At last week’s hearing, Fox lawyer Michael Skokna said Grossberg had not disclosed the existence of the Otter recordings.

In her new statement, Grossberg said that Skokna’s claim was “absolutely false” and that she had told Fox lawyers about Otter in August.

“I proactively and specifically disclosed to the Fox News attorneys that I used an app called Otter for work purposes during the relevant time period,” she said, adding that a Fox attorney then asked her to explain how Otter works.

Abby Grossberg. (NBC News)
Abby Grossberg. (NBC News)

In a filing dated Monday, Fox lawyers added that while they had not known of Grossberg’s Otter recordings, they had shared some of Grossberg’s Otter transcripts found on email. The Giuliani transcript was shared with Dominion 10 months ago, they said.

Grossberg said that she recently asked a forensic expert to review the older phone and that the expert uncovered the recordings of the two interviews. Grossberg’s attorney shared the audio with NBC News.

The first recording, made on Nov. 7, 2020, according to Grossberg’s affidavit, was of a phone interview Bartiromo and Grossberg conducted with Cruz to discuss a planned broadcast appearance. Cruz is heard discussing voter fraud allegations — including an irregularity in Michigan, which uses Dominion machines in most counties — but stresses the need for facts and proof.

“It falls on the shoulders of the legal team that is bringing these cases to ascertain the facts. And it just can’t be, you know, someone tweeted this. It’s got to be demonstrable facts that can be laid out with evidence, because that’s what a court of law is gonna look to. Not just an allegation, but actual facts,” Cruz said on the recording. “And I hope when Rudy comes on the show tomorrow, he has some of those facts.”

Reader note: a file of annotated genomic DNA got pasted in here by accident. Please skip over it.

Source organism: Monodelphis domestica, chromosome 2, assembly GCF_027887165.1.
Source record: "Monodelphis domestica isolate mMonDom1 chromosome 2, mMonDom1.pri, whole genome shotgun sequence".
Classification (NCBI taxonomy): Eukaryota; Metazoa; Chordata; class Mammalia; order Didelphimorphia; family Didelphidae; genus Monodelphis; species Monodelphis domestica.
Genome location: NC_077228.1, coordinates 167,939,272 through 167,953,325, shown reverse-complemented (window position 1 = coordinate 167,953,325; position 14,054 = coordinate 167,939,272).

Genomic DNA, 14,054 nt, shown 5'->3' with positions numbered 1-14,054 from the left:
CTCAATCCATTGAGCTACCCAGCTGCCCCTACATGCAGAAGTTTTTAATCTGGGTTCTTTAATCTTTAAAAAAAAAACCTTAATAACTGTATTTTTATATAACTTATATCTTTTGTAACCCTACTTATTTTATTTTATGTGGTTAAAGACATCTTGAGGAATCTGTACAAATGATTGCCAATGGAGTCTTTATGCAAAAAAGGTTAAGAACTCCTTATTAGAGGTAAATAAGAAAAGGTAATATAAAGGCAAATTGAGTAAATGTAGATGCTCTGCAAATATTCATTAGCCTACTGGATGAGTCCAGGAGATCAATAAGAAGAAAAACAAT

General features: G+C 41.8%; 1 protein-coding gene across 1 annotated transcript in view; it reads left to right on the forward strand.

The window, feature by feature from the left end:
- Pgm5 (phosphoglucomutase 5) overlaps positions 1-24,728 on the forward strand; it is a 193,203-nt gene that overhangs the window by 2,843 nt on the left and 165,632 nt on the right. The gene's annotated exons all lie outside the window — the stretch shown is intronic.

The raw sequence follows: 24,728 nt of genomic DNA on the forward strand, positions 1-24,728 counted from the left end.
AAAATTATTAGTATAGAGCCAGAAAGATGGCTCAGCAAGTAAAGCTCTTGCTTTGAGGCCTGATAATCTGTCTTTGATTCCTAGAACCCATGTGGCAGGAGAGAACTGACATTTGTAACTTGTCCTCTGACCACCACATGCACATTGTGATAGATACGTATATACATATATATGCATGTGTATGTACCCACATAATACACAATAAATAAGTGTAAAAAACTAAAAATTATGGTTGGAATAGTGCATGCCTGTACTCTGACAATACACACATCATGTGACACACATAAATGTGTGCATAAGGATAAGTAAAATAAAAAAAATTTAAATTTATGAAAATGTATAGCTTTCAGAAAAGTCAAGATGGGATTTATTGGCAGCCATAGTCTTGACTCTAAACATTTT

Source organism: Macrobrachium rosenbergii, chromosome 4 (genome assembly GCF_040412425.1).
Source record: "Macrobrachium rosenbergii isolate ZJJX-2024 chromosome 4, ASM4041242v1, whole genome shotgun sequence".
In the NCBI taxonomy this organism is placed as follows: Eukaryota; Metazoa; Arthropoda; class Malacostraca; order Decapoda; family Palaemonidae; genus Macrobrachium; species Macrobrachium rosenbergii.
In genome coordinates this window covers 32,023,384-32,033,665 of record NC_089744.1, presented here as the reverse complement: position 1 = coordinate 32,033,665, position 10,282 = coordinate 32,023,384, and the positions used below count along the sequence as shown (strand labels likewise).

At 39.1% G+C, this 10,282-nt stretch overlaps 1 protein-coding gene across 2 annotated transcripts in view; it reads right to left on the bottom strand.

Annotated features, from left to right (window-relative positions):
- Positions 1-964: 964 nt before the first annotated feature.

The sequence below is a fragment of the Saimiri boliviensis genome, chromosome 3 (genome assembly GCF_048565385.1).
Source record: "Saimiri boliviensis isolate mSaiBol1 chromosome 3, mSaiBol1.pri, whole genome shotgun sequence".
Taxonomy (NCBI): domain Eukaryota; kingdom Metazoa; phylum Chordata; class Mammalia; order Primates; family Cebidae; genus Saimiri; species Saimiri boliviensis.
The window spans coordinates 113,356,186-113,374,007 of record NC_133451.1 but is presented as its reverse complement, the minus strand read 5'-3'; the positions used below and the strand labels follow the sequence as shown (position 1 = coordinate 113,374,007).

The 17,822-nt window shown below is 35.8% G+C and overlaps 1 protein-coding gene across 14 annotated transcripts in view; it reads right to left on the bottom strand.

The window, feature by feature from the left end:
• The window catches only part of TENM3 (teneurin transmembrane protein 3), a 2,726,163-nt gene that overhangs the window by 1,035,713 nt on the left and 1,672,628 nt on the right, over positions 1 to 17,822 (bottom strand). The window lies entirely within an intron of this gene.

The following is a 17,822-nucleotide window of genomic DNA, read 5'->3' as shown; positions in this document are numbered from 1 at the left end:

Cruz did not respond to a request for comment.

Grossberg said in her affidavit that the second recording, made on Nov. 13, 2020, was of a background interview Grossberg and Bartiromo conducted with a banker named Doug Anderson, the CEO of Wall Street Capital Partners, and a male source who was granted anonymity to participate.

The men discuss conspiratorial claims about Dominion voting machines; Bartiromo promises to help “expose as much as we can,” while Grossberg presses for more information.

Anderson did not respond to a request for comment.

Grossberg said in the new statement that after she was fired last month, Fox asked her to return her ID badge and her company-issued cellphone. She said she complied but added that she forgot that she still had the older, broken device at the time.

Chris Mattei, a lawyer who sued conspiracy theorist Alex Jones for defamation on behalf of families of the massacre at Sandy Hook Elementary School in Connecticut, said Dominion’s lawyers may well be able to capitalize on the situation.

“The better thing that Dominion’s lawyers might think about is the extent to which they can use any evidence or cover up as affirmative evidence of something like consciousness of guilt,” he said, especially if Grossberg testifies for Dominion.

Dominion included Grossberg on a list of proposed witnesses filed with the court.

“Sometimes evidence of a cover-up or bad faith in litigation — like that evidence itself — a jury might find pretty compelling,” he said.

Grossberg has filed to intervene in the Delaware defamation case, but the judge has not yet ruled on the matter.